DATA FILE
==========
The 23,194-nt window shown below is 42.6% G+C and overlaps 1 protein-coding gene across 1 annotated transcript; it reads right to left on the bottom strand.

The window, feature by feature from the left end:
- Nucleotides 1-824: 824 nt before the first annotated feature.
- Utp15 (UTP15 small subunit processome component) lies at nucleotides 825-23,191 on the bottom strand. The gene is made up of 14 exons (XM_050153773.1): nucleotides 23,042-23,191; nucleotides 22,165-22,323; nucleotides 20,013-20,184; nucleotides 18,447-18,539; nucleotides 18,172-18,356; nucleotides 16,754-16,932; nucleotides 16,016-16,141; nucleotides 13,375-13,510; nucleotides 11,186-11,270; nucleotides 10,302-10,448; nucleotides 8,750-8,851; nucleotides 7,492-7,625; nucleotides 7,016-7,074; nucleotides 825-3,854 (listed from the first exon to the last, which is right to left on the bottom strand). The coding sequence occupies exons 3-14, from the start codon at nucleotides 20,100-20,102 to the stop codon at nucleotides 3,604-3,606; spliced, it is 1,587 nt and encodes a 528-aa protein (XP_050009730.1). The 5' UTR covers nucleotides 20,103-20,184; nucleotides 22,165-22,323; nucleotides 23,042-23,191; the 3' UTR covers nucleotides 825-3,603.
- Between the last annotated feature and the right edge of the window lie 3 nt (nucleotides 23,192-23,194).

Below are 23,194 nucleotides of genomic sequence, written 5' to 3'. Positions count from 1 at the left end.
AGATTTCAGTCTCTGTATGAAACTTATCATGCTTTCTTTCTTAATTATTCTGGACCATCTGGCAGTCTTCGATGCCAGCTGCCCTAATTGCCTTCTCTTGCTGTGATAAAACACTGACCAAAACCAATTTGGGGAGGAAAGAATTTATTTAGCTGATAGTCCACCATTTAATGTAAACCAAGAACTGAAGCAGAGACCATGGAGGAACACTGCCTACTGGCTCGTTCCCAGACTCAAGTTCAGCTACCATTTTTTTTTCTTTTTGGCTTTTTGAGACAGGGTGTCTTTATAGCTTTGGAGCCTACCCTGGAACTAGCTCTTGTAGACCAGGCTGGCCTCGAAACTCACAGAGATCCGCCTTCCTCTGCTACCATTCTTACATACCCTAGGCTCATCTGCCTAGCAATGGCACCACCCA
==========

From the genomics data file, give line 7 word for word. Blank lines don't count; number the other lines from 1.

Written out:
AGATTTCAGTCTCTGTATGAAACTTATCATGCTTTCTTTCTTAATTATTCTGGACCATCTGGCAGTCTTCGATGCCAGCTGCCCTAATTGCCTTCTCTTGCTGTGATAAAACACTGACCAAAACCAATTTGGGGAGGAAAGAATTTATTTAGCTGATAGTCCACCATTTAATGTAAACCAAGAACTGAAGCAGAGACCATGGAGGAACACTGCCTACTGGCTCGTTCCCAGACTCAAGTTCAGCTACCATTTTTTTTTCTTTTTGGCTTTTTGAGACAGGGTGTCTTTATAGCTTTGGAGCCTACCCTGGAACTAGCTCTTGTAGACCAGGCTGGCCTCGAAACTCACAGAGATCCGCCTTCCTCTGCTACCATTCTTACATACCCTAGGCTCATCTGCCTAGCAATGGCACCACCCA